707 F2d 895 United States v. Murph

707 F.2d 895

83-1 USTC P 9378

UNITED STATES of America, Plaintiff-Appellee,
John MURPH, Defendant-Appellant.

No. 82-5624.

United States Court of Appeals,
Sixth Circuit.

Argued April 21, 1983.
Decided May 26, 1983.

Eldon L. Webb (argued), Federal Public Defender, Lexington, Ky., for defendant-appellant.

Louis DeFalaise, U.S. Atty., Jane E. Graham, Asst. U.S. Atty., Lexington, Ky. (argued), for plaintiff-appellee.

Before LIVELY and ENGEL, Circuit Judges, and WEICK, Senior Circuit Judge.



This is a direct appeal by the defendant from his conviction for willfully causing another to submit a tax return to the Internal Revenue Service fraudulently claiming a refund. 18 U.S.C. Secs. 2(b) and 287. On appeal the defendant contends that the evidence was insufficient to support the jury verdict and that the district court erred in its instructions to the jury.


The defendant took a false income tax return bearing a name other than his own and indicating that a refund was due the taxpayer to a "tax return discounter" and identified himself as the person entitled to the refund. The tax return discounter paid to the defendant approximately 50% of the amount shown due as a refund and then filed the return with directions that the refund be sent to him, the discounter. The defendant argues that he did not cause the tax discounter to make the claim for refund; rather, that his scheme ended when he sold the fraudulent tax return to the discounter and that he had no interest in whether the return was ever filed or not. He argues that the discounter filed the return for independent purposes of his own, that is, to obtain from the government approximately twice the amount he had paid the defendant for the return. Under these circumstances, the defendant argues, he did not cause the fraudulent claim to be filed. Ingenious though the argument of the defendant is, we conclude that it has no merit. The defendant knew when he sold the return to the discounter that the discounter was buying it for the purpose of presenting it to the government for a refund. This further act on behalf of the discounter was clearly understood and foreseen by the defendant and thus the defendant "caused" the return to be presented within the meaning of the Act. Compare Pereira v. United States, 347 U.S. 1, 8-9, 74 S.Ct. 358, 362-63, 98 L.Ed. 435 (1954).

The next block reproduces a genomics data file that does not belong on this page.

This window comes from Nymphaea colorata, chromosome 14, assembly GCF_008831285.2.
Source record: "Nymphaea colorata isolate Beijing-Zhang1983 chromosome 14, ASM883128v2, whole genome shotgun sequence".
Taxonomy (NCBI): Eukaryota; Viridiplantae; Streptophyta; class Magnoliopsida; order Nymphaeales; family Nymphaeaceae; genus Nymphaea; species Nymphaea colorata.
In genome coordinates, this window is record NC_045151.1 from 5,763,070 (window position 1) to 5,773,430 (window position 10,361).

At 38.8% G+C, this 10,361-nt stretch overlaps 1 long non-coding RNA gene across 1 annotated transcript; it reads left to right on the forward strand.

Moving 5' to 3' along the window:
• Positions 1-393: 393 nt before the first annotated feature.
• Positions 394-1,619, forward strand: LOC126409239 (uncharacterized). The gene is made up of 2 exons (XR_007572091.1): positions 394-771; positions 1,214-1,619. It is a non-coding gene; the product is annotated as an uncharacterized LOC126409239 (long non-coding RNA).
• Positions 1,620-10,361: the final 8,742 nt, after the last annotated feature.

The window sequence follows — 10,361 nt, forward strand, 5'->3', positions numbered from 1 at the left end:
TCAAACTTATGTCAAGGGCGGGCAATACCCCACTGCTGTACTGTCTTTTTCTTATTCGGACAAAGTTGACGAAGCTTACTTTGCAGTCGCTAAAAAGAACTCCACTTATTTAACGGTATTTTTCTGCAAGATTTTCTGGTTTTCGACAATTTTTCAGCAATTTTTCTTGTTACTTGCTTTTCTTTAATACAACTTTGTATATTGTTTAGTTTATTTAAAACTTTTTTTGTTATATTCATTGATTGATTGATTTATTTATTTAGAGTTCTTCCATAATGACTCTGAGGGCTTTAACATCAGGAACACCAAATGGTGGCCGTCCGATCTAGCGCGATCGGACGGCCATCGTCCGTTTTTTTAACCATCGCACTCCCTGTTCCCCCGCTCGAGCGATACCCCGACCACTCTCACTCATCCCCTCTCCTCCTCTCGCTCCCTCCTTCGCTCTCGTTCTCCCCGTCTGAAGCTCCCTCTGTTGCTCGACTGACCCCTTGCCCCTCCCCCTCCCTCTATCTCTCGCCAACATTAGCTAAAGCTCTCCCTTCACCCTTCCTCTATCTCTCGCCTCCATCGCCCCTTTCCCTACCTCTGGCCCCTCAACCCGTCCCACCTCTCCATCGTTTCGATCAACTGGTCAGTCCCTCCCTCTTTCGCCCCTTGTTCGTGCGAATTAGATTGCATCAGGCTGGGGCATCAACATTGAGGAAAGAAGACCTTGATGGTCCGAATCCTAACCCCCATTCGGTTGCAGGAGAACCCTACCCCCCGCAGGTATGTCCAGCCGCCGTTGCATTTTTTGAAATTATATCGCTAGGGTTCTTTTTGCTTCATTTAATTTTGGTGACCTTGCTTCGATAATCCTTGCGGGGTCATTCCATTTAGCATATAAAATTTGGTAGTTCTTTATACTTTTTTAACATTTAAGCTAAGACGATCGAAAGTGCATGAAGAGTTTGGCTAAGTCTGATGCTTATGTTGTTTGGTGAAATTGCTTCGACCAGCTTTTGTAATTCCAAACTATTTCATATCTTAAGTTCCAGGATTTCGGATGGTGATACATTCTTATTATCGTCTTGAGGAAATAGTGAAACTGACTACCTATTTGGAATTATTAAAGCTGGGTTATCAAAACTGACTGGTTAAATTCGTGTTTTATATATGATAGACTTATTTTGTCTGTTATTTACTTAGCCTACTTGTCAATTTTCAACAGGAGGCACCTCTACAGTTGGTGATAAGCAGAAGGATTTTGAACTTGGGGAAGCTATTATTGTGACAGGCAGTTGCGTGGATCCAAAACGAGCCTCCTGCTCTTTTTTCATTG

The defendant also complains that the district court charged the jury that it could find the defendant guilty if it found beyond a reasonable doubt that the claim was known to be false, fictitious or fraudulent. Defendant argues that the indictment was written in the conjunctive rather than the disjunctive and that he was charged with knowing that the return was false, ficticious and fraudulent. The statute under which he was charged, 18 U.S.C. Sec. 287, is written in the disjunctive, while the indictment was written in the conjunctive. It is settled law that an offense may be charged conjunctively in an indictment where a statute denounces the offense disjunctively. United States v. Niederberger, 580 F.2d 63 (3d Cir.), cert. denied, 439 U.S. 980, 99 S.Ct. 567, 58 L.Ed.2d 651 (1978). Upon the trial the government may prove and the trial judge may instruct in the disjunctive form used in the statute.


Upon consideration of the briefs and oral argument of counsel together with the record on appeal this court concludes that no errors prejudicial to the rights of the defendant occurred in the district court proceedings. Accordingly, the judgment of the district court is affirmed.